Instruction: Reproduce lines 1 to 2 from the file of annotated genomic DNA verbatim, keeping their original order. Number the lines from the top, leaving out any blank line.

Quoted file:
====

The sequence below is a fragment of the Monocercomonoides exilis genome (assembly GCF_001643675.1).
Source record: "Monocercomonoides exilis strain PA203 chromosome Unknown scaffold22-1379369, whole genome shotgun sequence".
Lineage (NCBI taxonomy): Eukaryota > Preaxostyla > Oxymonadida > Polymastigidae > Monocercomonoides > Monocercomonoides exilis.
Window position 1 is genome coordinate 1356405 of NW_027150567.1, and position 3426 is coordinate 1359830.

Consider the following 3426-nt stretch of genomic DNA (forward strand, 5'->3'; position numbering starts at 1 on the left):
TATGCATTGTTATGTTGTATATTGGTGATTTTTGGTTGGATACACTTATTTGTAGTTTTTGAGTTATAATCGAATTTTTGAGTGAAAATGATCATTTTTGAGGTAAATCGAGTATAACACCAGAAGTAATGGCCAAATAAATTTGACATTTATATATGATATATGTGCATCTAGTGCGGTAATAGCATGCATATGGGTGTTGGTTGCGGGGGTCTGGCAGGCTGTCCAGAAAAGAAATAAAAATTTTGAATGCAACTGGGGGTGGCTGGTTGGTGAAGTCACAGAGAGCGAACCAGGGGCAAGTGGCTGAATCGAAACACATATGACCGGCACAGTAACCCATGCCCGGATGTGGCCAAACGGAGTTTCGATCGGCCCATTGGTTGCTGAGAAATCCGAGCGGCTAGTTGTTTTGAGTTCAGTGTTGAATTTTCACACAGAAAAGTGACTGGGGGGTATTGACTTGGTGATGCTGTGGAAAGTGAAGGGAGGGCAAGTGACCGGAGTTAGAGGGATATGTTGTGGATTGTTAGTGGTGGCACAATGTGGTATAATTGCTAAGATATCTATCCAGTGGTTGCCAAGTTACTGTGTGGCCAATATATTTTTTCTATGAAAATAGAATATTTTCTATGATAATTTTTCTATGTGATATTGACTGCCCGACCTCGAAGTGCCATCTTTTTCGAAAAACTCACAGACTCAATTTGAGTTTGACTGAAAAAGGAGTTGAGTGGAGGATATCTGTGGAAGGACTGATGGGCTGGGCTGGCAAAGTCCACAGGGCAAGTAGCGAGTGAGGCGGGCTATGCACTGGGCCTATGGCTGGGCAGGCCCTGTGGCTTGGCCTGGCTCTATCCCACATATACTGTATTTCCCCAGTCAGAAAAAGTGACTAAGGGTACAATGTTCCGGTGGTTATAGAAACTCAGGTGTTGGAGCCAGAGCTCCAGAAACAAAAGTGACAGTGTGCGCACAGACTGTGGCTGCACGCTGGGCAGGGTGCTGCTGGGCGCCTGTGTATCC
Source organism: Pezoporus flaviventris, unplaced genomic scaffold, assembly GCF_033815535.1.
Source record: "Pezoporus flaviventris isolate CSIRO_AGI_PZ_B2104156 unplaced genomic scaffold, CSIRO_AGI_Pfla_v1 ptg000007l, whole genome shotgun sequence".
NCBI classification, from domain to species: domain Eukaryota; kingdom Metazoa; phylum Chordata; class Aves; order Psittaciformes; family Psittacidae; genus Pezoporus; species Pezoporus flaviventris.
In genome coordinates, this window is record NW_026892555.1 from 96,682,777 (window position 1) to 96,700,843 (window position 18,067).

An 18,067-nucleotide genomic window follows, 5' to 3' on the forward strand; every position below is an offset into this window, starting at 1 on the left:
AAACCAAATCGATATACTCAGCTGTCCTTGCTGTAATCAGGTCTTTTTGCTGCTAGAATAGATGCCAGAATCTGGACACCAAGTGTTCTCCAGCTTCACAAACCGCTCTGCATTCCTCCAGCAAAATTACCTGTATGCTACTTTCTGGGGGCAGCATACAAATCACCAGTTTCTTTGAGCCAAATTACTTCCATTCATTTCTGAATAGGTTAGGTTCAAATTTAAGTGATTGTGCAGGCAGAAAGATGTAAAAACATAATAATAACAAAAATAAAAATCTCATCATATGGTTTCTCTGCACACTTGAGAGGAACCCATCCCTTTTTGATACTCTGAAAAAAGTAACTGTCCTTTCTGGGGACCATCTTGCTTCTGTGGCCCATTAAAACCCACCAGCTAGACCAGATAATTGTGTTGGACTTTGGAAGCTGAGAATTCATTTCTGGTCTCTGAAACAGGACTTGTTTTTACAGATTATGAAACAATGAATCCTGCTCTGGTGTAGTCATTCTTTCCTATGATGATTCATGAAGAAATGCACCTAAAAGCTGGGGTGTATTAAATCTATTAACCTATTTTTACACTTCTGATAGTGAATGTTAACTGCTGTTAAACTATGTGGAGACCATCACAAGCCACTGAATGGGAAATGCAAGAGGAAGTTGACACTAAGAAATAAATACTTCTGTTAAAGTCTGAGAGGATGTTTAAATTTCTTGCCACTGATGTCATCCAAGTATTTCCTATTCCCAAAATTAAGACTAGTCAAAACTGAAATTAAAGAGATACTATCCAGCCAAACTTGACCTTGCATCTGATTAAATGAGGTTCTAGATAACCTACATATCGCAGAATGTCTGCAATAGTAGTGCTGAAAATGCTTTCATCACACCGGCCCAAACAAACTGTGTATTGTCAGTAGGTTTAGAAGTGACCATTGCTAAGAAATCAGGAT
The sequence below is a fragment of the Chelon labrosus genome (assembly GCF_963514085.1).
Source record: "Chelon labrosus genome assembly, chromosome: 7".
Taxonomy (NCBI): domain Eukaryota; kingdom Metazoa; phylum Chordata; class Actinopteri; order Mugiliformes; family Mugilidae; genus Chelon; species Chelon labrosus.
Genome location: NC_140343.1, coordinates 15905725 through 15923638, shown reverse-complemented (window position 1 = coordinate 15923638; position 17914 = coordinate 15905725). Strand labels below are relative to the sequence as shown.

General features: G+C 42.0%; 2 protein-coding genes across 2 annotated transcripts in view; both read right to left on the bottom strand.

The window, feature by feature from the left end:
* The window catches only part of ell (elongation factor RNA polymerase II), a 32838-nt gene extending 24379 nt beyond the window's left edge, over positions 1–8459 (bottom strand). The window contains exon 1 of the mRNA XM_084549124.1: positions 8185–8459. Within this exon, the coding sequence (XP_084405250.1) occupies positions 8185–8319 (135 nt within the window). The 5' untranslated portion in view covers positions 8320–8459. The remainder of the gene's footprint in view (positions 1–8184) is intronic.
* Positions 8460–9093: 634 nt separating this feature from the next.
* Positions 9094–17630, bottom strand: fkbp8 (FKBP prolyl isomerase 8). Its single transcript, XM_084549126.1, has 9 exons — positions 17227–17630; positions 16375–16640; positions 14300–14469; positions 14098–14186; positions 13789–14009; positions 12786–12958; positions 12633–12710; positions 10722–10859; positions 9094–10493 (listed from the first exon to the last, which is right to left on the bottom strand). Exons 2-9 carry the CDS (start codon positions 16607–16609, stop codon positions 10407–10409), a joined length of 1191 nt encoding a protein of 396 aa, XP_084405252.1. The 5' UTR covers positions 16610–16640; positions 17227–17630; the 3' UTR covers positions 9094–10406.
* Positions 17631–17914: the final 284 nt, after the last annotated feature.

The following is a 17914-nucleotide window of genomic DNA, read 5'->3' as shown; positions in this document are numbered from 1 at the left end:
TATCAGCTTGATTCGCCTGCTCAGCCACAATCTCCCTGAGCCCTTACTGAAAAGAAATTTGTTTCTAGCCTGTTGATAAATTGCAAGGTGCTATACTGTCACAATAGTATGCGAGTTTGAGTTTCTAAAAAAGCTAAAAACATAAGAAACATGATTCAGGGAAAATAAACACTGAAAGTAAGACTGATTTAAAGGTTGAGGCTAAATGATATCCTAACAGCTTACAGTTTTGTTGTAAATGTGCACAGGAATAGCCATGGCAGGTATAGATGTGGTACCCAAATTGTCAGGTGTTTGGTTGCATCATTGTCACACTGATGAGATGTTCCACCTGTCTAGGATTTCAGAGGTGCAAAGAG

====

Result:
The sequence below is a fragment of the Monocercomonoides exilis genome (assembly GCF_001643675.1).
Source record: "Monocercomonoides exilis strain PA203 chromosome Unknown scaffold22-1379369, whole genome shotgun sequence".